Five to Watch: Lovers’ Secrets

Save ArticleSave Article

Failed to save article

Please try again

Zeffirelli's 'Romeo & Juliet' remains essential February viewing.

Back in the day, the movies taught us everything about love: How to dress, flirt, open a door or light a cigarette for your date, kiss, banter, seduce and—up to a point—make love. (The instruction manual was somewhat different for film noir and French films.) Perhaps movies still serve as an instrument of socialization for adolescents, while grownups embarking on a potential relationship use movies as a Rorschach test for compatibility. As for those already involved with what used to be called a significant other, here are some suggestions St. Valentine whispered in my ear. He really misses drive-ins, by the way.

Still from Jacky in the Kingdom of Women.
Still from Jacky in the Kingdom of Women.

SF Indiefest, the loopy compilation of under-the-radar, off-the-beaten-path gems, offers several temptations for open-minded couples. The French political satire Jacky in the Kingdom of Women (Feb. 15 and 19) unfolds in an upside-down country where women run the show and men are confined to the house and their improbable dreams. Sweden sends Aerobics: A Love Story (Feb. 14 and 16), an uplifting drama about a mentally challenged woman, the man she falls for, and her domineering sister. If your sweet tooth craves irony-steeped saccharine, add your voice to the power ballad sing-along (a.k.a. the Anti-Valentine’s Day Mass Karaoke Party) on Feb. 14. Indiefest runs Feb. 5-19 at the Roxie and other venues. Tickets and more information here.

Still from Bull Durham.
Still from Bull Durham.

The Super Bowl is over and spring training approacheth. Can the Giants deliver another miraculous season? (I’m not greedy. I just dislike the Dodgers very, very, very much.) The first-ever Hot Stove Movie and Music Festival puts us in the mood with the terrific and timely local docs Ghost Town to Havana and Havana Curveball, and live sets by former third-base coach Tim Flannery, local fave Chuck Prophet and L.A.’s witty Dan Bern (who wrote the songs for Walk Hard: The Dewey Cox Story). Writer-director Ron Shelton will be on hand Feb. 6 to throw out the first pitch with Bull Durham, starring the young and beautiful Tim Robbins, Susan Sarandon and Kevin Costner. The Hot Stove Movie and Music Festival takes place Feb. 6-8 at the Vogue. Tickets and more information here.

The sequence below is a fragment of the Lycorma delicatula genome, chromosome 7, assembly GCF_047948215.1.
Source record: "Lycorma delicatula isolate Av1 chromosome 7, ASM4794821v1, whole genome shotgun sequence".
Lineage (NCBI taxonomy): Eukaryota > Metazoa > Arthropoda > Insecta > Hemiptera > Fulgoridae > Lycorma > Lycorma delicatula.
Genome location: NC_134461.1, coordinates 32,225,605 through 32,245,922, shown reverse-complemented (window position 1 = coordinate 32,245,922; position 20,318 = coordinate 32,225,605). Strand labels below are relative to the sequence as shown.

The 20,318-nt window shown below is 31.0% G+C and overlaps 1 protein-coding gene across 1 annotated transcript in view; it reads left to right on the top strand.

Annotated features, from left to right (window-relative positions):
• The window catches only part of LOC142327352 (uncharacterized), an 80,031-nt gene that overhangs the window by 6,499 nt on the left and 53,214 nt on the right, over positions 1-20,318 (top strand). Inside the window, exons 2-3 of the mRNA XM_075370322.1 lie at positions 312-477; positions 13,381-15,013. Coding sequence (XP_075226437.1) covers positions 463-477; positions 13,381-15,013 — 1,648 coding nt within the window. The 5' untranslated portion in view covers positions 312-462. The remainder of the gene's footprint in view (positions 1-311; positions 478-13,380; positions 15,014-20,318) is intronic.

Still from I, Anna.
Still from I, Anna.

Charlotte Rampling—I could just stop there, yes?—embodies melancholic, despair-tinged romance. The annual Mostly British Film Festival treats us to the brave actress’ 2012 discomfiting portrayal of a woman who’s too smart for most men (and for her own good). I, Anna (Feb. 13) was directed by her son, Barnaby Southcombe, and co-stars Gabriel Byrne as an unhappy London detective working a murder case. Too dark for you and your beau? The Irish romantic comedy Standby (Feb. 16) throws former lovers Jessica Paré and Brian Gleeson together at the Dublin airport, then sends them out for an episodic night on the town. The Mostly British Film Festival runs Feb. 12-22 at the Vogue. Tickets and more information here.

Still from Hardcore Devo Live.
Still from Hardcore Devo Live.

The redoubtable Noise Pop music festival (Feb. 20-Mar. 1) kicks out the jams with a film series unspooling Feb. 20-23 at the Roxie, the Swedish American Hall, Artists' Television Access and the Independent. There’s a free screening of Jonathan Demme’s timeless Stop Making Sense (Feb. 23), recorded more than three (!) decades ago at Talking Heads shows in L.A. If dancing in place with that special someone reminds you too much of high school, clear out the cobwebs with the West Coast premiere of Hardcore Devo Live (Feb. 20), a blistering concert resurrection of the Ohio band’s earliest, most experimental and least-known songs. Tickets and more information here.

Still from Romeo & Juliet.
Still from Romeo & Juliet.

I can still remember my eighth-grade field trip to a downtown Chicago movie palace to see Franco Zeffirelli's then-modern adaptation of Romeo and Juliet. Shakespeare made accessible and relevant, or so our teacher thought, forgetting that 13-year-olds would be both titillated and embarrassed by the brief nudity. (Ah, those naïve, pre-internet days.) You see, Zeffirelli embraced the sexual revolution (and burgeoning youth market) by showing the star-crossed lovers as, well, lovers. Impresario nonpareil Marc Huestis revives the Bard’s lovelorn tragedy on Valentine’s Day with Leonard Whiting (the film's Romeo), a Best Mask contest and an inspired array of film clips and surprise guests. If you’re going to drink, stick to absinthe. Tickets and more information here.

Sponsored